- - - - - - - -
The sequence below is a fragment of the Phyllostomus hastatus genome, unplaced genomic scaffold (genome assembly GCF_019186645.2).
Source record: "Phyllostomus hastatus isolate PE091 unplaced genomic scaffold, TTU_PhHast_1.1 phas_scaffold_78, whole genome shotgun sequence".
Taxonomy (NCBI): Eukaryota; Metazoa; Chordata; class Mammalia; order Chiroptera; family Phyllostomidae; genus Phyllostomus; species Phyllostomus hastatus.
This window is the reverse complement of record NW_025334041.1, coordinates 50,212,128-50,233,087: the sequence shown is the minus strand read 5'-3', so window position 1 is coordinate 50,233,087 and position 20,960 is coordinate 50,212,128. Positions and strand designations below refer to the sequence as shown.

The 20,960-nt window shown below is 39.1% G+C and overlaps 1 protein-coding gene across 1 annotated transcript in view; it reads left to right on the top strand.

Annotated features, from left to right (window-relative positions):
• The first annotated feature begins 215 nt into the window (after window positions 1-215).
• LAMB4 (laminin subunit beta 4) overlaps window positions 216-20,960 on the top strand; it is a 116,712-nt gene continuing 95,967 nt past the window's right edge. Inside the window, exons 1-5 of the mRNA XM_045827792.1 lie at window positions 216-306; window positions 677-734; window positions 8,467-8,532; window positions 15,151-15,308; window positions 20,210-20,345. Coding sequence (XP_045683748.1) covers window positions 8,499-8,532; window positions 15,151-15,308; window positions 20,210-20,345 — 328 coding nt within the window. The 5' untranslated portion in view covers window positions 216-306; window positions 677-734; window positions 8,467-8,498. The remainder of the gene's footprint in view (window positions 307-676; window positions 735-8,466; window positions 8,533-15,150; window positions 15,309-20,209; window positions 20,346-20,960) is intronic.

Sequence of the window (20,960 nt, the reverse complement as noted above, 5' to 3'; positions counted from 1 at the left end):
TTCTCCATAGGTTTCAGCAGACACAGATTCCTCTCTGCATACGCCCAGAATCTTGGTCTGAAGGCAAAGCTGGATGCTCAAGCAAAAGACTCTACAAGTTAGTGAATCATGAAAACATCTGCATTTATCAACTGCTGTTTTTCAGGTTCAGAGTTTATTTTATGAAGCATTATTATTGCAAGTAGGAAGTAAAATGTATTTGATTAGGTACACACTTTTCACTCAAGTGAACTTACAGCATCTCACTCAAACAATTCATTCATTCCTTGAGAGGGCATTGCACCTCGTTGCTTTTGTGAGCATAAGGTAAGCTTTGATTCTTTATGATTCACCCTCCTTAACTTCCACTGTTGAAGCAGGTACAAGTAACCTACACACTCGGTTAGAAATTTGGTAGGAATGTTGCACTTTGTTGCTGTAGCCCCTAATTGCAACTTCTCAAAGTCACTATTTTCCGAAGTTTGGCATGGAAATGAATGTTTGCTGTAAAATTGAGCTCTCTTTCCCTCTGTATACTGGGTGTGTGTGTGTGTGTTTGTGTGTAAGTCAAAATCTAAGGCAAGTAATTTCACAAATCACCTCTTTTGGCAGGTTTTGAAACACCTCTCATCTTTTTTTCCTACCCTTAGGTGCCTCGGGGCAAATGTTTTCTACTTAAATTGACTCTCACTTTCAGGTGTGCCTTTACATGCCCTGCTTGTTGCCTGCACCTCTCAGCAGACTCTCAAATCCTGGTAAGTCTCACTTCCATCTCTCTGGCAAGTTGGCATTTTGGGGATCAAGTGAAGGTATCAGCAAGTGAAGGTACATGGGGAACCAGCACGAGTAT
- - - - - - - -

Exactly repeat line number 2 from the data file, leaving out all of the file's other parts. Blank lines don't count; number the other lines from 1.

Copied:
Source record: "Phyllostomus hastatus isolate PE091 unplaced genomic scaffold, TTU_PhHast_1.1 phas_scaffold_78, whole genome shotgun sequence".